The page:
A new emerging trend

Since the beginning of this month of June, in the United Kingdom, more than 70 companies and 3,000 employees are experiencing, for six months, a model of reduced working hours without salary reduction. This initiative has started from the digital platform ‘4 Day Week, Global‘ under the slogan 100-80-100, that is, 100% of the salary, 80% of the day but with 100% of the productivity’.

It is not a new phenomenon, the formula has already been tested in countries such as the United States, Canada, Australia and New Zealand. Interestingly, they are all Anglo-Saxon, where the culture of work and productivity is significantly different from Europe. Additionally, in them ‘the great resignation’, as the massive dismissal of workers from their jobs is known, is causing the fight for talent to become increasingly bloody.

In Spain some practices have been initiated in this direction. But it has not been done following the salary maintenance formula. Thus, Telefónica and Desigual offered their workers the possibility of taking advantage of reduced working hours but, yes, with a ‘subsidized’ salary decrease (I mean, less than 20% nominal reduction).

The Man proposes four-day week sign. Notepad in hand.

Is a four-day work week viable for the company?

Obviously, we are referring to the reduced week with full salary. Of course, it is a risky formula since, if you fail, the return to the initial situation is complicated (not because of a legal issue, but because of the general perception of the staff, given that situation).

In my opinion, the proposed reduced week has a series of drawbacks that, analyzed from a purely business point of view, can generate more drawbacks than benefits. Let’s see it:

It is necessary to have a solid equipment management system.

Many companies are built on the basis of more or less autonomous teams. To the extent that the results have been maintained, finding common working models has not been a priority. It is a paradigm that has worked as long as the environment has behaved linearly. But digitization has sparked a revolution. The environment has become exponential. Internally, new ways of working have appeared, which have been consolidated after the pandemic. Thus, teleworking, hybrid work, project management or collaborative spaces are here to stay, but few companies have focused on the need to generate new methodologies or systems that allow productivity to be maintained. And less to train their leaders to assume their role in this new reality. Taking another step without consolidating the previous one is, to say the least, risky.

It is necessary to guarantee the customer experience

Companies exist to meet customer expectations. If I reduce the provision of work by 20%, at least in front-line jobs, it will be difficult for you to maintain the quality of the service without completely digitizing it -which can generate aversion- or increasing the workforce -only for very profitable-. But it is that with the back office employee more or less the same thing happens since we cannot forget that his ‘client’ is the external client. Thus, only certain teams could, in theory, access this experiment without affecting the client. And doing it only there can cause unwanted internal discrimination.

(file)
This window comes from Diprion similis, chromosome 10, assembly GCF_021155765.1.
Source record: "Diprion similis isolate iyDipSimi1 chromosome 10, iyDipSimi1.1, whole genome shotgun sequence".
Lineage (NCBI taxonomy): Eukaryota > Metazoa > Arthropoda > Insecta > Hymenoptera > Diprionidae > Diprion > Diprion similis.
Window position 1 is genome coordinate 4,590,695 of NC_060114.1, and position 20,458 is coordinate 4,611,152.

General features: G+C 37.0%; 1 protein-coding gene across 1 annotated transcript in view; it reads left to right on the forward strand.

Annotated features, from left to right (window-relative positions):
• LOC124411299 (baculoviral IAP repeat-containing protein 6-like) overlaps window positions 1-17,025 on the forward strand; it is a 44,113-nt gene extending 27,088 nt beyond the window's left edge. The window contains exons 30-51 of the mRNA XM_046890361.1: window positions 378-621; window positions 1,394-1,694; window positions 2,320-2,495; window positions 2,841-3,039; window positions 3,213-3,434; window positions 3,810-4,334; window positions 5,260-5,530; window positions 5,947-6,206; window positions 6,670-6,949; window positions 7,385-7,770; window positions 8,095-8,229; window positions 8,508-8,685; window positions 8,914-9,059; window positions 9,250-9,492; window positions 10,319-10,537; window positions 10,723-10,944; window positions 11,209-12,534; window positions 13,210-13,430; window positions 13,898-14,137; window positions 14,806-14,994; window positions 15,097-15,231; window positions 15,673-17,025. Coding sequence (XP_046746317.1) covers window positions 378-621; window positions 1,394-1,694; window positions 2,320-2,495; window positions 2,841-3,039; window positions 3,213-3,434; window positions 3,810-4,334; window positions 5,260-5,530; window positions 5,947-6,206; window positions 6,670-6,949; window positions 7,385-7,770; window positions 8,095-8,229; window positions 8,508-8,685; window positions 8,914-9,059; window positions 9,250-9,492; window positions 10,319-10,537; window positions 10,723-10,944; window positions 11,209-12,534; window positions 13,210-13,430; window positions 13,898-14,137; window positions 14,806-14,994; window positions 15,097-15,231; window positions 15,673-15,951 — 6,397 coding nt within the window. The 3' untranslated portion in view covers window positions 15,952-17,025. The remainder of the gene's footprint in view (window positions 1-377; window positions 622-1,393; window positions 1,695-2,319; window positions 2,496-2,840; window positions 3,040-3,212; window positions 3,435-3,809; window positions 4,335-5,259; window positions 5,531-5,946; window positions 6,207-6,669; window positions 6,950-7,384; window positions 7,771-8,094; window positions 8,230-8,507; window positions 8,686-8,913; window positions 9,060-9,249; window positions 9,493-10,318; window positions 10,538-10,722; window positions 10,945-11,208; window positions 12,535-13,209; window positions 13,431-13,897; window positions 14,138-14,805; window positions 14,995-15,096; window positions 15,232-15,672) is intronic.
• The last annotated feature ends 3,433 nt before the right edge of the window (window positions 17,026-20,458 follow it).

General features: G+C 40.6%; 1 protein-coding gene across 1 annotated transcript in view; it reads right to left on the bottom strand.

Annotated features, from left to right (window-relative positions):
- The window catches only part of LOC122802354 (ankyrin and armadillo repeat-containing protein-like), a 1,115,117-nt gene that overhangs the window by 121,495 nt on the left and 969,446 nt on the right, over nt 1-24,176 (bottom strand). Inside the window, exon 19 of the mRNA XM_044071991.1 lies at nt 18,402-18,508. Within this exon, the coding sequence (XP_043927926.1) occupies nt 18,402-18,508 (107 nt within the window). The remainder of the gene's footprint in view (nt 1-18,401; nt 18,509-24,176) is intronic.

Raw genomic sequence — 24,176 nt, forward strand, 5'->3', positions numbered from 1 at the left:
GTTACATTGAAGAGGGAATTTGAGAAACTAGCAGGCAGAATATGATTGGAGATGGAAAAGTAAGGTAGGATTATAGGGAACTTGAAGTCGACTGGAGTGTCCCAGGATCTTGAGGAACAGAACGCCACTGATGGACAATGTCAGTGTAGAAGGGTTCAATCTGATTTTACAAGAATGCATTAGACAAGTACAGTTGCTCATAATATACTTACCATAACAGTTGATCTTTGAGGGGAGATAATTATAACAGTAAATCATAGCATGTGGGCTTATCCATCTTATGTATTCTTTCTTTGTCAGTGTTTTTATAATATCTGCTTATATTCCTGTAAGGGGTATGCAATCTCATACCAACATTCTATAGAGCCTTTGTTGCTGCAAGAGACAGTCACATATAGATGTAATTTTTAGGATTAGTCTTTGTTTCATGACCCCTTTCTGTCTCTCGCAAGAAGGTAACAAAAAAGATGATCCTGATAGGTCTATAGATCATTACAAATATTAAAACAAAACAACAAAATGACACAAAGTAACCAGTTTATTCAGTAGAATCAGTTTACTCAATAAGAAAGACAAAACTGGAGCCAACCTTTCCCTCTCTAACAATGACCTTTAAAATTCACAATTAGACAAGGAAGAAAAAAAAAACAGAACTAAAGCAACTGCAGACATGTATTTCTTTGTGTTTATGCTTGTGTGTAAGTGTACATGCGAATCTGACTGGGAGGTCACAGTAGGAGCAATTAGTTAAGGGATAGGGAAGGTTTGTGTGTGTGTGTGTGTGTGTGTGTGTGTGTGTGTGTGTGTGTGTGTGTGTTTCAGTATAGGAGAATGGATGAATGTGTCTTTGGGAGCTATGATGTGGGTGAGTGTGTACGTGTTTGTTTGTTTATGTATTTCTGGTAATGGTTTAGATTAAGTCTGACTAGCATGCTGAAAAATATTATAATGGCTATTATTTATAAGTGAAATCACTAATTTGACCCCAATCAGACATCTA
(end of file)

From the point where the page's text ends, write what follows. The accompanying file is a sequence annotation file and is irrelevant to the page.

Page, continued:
It is necessary to have a flexible model of labor relations.

It is not exactly the model of continental Europe, and less of the southern countries. In Spain it is something especially to take into account, given the wide sleeve in the application of the pro-operator principle. You can already foresee what can happen to you if the ‘experiment’ fails.

Alternative models for promoting flexibility

The foregoing does not mean that we should sit idly by while our best talents choose professional options that, under equal remuneration conditions, prioritize a better reconciliation of personal and professional life. If you want to avoid unwanted increases in rotation, you must implement some measures, as a matter of urgency.

First measure: Build a map of talent and discriminate positively 

Everybody’s coffee is at odds with performance management. I know that the word discrimination has its detractors, but when you add the adjective (positive) to it, it becomes a powerful loyalty weapon for volatile talent. But this positive discrimination cannot be based on subjective criteria of the chain of command. It is an HR obligation to keep the organizational diagnosis of talent updated.

Second measure: Build a work methodology 

In many companies ‘each master has his booklet’. This means that many ways of managing people coexist. I repeat, linear growth environments take it all, because direct supervision corrects behaviors. But hybrid or remote environments involve lower levels of monitoring. You need a unique methodology. In this context, for example, the OKR (objectives and key results) model can give phenomenal results.

Third measure: Make progress in streamlining schedules

Until you reach the four-day week, I am sure that you have a journey to take to fight for the conciliation of your employees: flexible entry and exit times, time pools for special circumstances, digital disconnection agreements. Explore that world from the hand of its representatives. Surely you will find new formulas for internal customer loyalty.

Thus, not everything happens by sacrificing the customer for the benefit of employee satisfaction. Your focus should be on prioritizing balance in the satisfaction of all stakeholders. And putting the focus on the great game that teams are going to play in this post-COVID era: increase their productivity in an environment of work flexibility.

You play a lot … Good luck!

Ricardo Alfaro